On May 9, 2019, the waxing crescent moon lodges in front of the constellation Gemini the Twins, shining to the south of the Gemini stars, Castor and Pollux. The bright star on the other side of the moon is Procyon, the brightest star in the constellation Canis Minor the Little Dog. Every month, as the moon makes its monthly rounds in front of the constellations of the zodiac, the moon always passes to the north of Procyon and to the south of the Gemini stars, Castor and Pollux.
On this date – May 9, 2019 – the waxing crescent moon aligns with the ecliptic – Earth’s orbital plane projected onto the great dome of the sky. The green lines on the sky charts above and below depict the ecliptic. Before May 9, 2019, the younger waxing crescent moon was to the south of the ecliptic, as shown on the sky chart below.
Want to understand something about how eclipses happen? Earth’s orbit around the sun creates a flat plane that astronomers call the ecliptic. The moon’s orbit around Earth is a second flat plane, inclined to the Earth-sun plane by about five degrees. The moon in its orbit intersects the plane of Earth’s orbit at two points called nodes. The moon crosses these nodes every month – ascending from south to north, and then some two weeks later, descending from north to south. Astronomers call these crossing points ascending and descending nodes.
Eclipses of the sun or moon can happen only when the new moon or full moon is near a node. That’s the only time that we on Earth see the new moon pass directly in front of the sun (solar eclipse), or see the Earth’s shadow fall on the full moon (lunar eclipse).
On May 9, 2019, the waxing crescent moon crosses the ecliptic (plane of Earth’s orbit around the sun) in front of the constellation Gemini the Twins. Because the moon is crossing the ecliptic from south to north, the moon is said to be at its ascending node.
Eclipse this month? No, because the moon has to be either at the new phase (closest to being between the Earth and sun for that month) or full phase in order for an eclipse to take place. But we’re headed toward a total solar eclipse in early July 2019, visible from South America. Keep reading …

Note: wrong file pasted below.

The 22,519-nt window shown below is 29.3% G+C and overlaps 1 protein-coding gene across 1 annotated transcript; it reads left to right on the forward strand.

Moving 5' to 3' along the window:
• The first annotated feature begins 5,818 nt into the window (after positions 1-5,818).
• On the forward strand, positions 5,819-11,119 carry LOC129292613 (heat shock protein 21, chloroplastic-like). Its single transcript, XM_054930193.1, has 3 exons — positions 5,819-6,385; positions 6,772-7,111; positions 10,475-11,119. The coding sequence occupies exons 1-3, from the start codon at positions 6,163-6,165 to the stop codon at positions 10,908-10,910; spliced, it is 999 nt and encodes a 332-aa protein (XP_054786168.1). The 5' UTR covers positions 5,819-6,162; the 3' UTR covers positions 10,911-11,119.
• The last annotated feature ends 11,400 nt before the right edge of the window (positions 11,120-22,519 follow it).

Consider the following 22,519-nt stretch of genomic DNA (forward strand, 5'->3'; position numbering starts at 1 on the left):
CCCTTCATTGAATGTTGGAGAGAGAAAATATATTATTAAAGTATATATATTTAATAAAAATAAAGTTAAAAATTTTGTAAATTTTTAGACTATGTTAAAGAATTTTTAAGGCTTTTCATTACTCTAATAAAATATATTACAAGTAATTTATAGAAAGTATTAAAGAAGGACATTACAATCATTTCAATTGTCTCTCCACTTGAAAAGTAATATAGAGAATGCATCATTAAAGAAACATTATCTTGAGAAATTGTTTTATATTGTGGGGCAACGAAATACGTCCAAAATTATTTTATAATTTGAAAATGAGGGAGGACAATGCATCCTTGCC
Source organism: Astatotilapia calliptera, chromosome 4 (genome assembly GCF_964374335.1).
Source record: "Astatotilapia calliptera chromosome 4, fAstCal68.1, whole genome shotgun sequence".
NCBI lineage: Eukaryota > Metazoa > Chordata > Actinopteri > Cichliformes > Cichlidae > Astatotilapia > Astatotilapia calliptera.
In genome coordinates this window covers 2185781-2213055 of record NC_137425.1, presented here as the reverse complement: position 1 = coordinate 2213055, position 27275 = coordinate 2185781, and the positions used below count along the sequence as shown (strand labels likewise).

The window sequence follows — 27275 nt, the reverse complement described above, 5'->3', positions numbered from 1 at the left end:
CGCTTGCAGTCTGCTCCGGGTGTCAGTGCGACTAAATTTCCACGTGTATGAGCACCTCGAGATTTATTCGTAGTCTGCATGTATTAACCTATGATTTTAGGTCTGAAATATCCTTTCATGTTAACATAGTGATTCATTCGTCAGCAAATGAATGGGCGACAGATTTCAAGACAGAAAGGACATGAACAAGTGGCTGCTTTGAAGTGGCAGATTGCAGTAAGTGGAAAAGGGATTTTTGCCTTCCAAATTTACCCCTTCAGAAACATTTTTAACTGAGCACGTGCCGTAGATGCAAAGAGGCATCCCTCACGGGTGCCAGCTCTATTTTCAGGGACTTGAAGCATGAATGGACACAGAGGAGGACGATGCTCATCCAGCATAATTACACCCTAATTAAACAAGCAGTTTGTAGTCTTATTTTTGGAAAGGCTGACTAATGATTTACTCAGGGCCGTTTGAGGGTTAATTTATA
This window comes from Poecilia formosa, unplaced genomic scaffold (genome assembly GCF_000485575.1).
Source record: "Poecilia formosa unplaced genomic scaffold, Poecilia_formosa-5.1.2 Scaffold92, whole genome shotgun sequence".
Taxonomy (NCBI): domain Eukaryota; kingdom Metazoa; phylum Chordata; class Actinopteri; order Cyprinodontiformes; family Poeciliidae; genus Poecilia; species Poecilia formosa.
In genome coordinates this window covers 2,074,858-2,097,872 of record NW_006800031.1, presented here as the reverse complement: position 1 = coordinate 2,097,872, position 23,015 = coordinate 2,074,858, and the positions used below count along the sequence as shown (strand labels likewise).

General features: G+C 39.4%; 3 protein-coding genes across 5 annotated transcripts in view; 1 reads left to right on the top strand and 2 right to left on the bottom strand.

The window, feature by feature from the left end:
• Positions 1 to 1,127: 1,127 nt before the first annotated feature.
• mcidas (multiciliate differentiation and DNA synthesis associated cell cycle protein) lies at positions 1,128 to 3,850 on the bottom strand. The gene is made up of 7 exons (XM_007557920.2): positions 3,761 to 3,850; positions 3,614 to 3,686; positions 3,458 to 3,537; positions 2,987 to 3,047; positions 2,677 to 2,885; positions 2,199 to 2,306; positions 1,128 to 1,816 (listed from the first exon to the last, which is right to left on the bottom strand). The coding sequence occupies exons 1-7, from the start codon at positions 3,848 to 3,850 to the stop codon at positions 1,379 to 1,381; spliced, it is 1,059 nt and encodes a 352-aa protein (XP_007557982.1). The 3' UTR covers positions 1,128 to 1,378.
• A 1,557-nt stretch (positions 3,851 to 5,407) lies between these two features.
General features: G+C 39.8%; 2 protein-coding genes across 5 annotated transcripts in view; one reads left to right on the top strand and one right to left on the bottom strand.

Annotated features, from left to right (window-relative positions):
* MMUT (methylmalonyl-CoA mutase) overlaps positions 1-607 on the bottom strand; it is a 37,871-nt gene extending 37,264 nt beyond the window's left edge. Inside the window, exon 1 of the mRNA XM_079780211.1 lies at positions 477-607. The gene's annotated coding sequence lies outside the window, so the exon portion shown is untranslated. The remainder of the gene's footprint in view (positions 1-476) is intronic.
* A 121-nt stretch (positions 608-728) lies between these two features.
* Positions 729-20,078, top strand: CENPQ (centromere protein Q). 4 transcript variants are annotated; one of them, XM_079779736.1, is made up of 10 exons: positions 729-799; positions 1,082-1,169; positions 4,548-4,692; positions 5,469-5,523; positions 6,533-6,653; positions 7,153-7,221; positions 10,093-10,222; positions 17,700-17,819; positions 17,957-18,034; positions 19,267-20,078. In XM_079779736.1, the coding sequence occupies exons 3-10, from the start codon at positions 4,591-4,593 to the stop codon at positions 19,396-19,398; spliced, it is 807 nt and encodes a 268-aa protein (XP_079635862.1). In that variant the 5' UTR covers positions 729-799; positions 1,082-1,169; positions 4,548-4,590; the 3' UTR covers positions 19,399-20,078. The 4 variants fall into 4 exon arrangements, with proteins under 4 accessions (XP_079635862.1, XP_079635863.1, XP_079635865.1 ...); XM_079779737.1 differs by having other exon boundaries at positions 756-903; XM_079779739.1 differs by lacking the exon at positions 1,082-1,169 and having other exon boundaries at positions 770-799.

Every month this year, in 2019, the moon crosses the ecliptic at its ascending node in front of the stars of Gemini.
What’s more, the moon will continue to cross its ascending node in front of the constellation Gemini until March 2020. By April 2020, the moon’s ascending node will finally move over into the constellation Taurus the Bull, the constellation to the immediate west of Gemini.
Next month, when the moon crosses its ascending node on June 5, 2019, the moon will exhibit a thinner waxing crescent phase in front of Gemini.
In July 2019, the new moon will take place in front of the constellation Gemini. Moreover, it’ll take place less than 1/2 day (12 hours) before the moon reaches its ascending node. The close coincidence of new moon and ascending node means a total eclipse of the sun along a narrow corridor of the Earth’s surface on July 2, 2019.
New Moon: July 2 at 19:16 UTC
Ascending node: July 3 at 6:53 UTC
This month, the new moon – or moon closest to being between the Earth and sun for this month – occurred on May 4, 2019, to the south of the ecliptic in the constellation Aries the Ram. Next month, the new moon on June 3, 2019, will take place to the south of the ecliptic in the constellation Taurus the Bull.
Then, at long last, the new moon and a solar eclipse will happen in front of the constellation Gemini the Twins in early July 2019.
Bottom line: Tonight – May 9, 2019 – let the waxing crescent moon introduce you to the constellation Gemini the Twins, the constellation that’ll host the solar eclipse of July 2, 2019, and the penumbral lunar eclipse of January 10, 2020.
Bruce McClure has served as lead writer for EarthSky's popular Tonight pages since 2004. He's a sundial aficionado, whose love for the heavens has taken him to Lake Titicaca in Bolivia and sailing in the North Atlantic, where he earned his celestial navigation certificate through the School of Ocean Sailing and Navigation. He also writes and hosts public astronomy programs and planetarium programs in and around his home in upstate New York.